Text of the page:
ST. LOUIS • It was late morning at the coffee shop, and the professor wanted to talk about rich people.
Mark Rank usually focuses his attention on the low end of the income charts, on poverty. As a professor of social welfare at Washington University, he's considered a top academic expert on that topic and social justice.
But he was moved to join a reporter here, at a back table of Kayak's Coffee across the street from his school, to talk about income inequality because of an interview in last Sunday's Post-Dispatch with Thomas A. Garrett, a St. Louis Federal Reserve vice president and economist. Garrett wrote a paper titled, "U.S. Income Inequality: It's Not So Bad," which argues that the rich getting richer doesn't make the poor any poorer.
It doesn't matter, Garrett argues, that the distance between the rich and everyone else, from the middle class on down, stands at its widest point since the 1920s Gilded Age. "My point is, the social ills that are the result of having a low income are not because other people have more," he says. "It's because those at the bottom don't have enough income. The resource pie is not fixed. If I make more than you, it's not that I've taken it from you."
The interview spurred an outpouring from readers — hundreds of online comments, plus e-mails, phone calls and letters to the editor. Some agreed with Garrett. Some disagreed, sometimes in angry tones. People on both sides seemed to have their views colored by the recent economic turmoil and the nation's political response to it.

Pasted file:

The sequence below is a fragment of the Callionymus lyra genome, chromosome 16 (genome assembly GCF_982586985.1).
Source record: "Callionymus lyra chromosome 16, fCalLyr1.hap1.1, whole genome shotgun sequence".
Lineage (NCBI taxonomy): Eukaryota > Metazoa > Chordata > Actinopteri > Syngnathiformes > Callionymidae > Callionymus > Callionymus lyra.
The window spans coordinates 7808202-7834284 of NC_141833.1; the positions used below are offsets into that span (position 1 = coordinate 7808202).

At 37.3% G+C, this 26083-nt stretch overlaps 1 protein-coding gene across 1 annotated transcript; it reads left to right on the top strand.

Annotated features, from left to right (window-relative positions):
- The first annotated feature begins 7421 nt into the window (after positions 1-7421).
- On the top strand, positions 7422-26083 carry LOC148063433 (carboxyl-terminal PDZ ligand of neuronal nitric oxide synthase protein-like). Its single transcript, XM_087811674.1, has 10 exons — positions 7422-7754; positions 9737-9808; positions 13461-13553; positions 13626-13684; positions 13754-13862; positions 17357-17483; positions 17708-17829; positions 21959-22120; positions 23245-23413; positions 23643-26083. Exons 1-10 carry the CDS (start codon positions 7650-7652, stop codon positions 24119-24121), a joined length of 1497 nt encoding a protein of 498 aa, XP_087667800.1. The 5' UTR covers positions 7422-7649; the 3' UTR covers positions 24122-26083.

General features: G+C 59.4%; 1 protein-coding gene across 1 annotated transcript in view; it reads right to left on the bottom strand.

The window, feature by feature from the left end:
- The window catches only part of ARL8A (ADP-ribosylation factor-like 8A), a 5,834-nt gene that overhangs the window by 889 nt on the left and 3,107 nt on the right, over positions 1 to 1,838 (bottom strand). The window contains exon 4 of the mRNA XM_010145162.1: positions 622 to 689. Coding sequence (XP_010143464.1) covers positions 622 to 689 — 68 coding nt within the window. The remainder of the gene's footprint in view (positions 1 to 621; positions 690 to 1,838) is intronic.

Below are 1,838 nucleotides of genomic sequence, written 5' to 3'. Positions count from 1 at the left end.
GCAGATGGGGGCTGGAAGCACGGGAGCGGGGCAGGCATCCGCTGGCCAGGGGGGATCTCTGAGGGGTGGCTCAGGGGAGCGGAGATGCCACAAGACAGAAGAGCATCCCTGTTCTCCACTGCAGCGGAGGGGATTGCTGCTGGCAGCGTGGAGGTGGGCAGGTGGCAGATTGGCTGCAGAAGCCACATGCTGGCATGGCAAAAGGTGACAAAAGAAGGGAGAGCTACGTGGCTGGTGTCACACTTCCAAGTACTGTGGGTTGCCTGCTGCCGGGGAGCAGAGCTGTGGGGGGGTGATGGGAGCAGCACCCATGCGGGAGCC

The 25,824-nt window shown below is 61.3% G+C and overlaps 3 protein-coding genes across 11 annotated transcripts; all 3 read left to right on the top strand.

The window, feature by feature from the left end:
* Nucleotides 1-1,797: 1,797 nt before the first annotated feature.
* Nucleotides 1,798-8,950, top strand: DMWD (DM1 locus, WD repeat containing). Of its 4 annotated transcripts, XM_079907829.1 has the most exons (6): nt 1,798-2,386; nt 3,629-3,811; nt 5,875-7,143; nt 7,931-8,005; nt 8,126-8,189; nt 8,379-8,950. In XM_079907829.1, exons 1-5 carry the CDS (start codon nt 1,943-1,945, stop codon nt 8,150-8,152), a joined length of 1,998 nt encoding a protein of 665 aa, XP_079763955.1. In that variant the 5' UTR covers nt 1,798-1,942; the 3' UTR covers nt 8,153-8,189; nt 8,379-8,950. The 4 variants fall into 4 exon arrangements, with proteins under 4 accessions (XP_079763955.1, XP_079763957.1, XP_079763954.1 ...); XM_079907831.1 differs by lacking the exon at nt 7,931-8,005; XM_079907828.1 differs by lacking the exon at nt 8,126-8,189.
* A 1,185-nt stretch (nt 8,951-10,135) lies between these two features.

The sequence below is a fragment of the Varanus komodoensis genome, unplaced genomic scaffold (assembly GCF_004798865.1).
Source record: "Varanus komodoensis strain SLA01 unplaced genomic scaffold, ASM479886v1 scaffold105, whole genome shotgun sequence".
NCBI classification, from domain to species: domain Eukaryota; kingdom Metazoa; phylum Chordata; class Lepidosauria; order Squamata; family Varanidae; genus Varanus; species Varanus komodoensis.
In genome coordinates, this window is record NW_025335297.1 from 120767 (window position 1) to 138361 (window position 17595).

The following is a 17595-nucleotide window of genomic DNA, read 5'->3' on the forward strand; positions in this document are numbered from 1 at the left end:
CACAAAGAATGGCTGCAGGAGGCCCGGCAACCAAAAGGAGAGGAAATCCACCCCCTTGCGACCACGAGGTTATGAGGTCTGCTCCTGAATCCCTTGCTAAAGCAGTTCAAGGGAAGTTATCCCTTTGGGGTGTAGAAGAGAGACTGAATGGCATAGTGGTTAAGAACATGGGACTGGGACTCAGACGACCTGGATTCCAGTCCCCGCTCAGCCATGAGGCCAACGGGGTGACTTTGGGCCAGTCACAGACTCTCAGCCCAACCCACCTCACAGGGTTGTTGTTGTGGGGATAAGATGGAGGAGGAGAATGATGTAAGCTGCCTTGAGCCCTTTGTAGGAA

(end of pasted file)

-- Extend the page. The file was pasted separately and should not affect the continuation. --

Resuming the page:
Rank believes growing income inequality is a problem the country cannot brush off.
"The idea of America," Rank said, "is being undermined by these dynamics."
What follows is an edited transcript of our conversation.
Does income inequality matter?
Yes. As you have greater inequality, you have a greater and greater risk of distorting democracy. If only a small group of people hold more and more resources and money, they're really able to put a lot of pressure on the system to play out their agenda alone. So widening inequality really is detrimental to the principles of democracy. It comes down to, do we want to live in a society where an ever-smaller group lives behind gated walls and security protecting them from the rest of us, what might be called the Brazilian effect? That's where we're headed.
But shouldn't wealth confer some advantage? People have earned it.
Certainly they are entitled to it. The question is to what extent we feel the level of inequality is reasonable. Because if you let it play out completely on its own, you're going to wind up with a smaller and smaller group of haves and a growing group of have-nots. So it's not about stopping people from passing on wealth to the next generation or earning a high income. But it's about what is right in terms of redistribution.
So you favor some redistribution?
You mean by taxes? As in, the rich should pay even more?
Right. It's progressive taxation, which we have now. But if you look at the rates, they have come down really substantially. The top rate was 70 percent in the 1960s. Now, it's 35 percent. I think there needs to be a little bit more asked of the people at the top. As long as the money is going to be spent effectively — on education, for example — I think they would be willing to contribute more.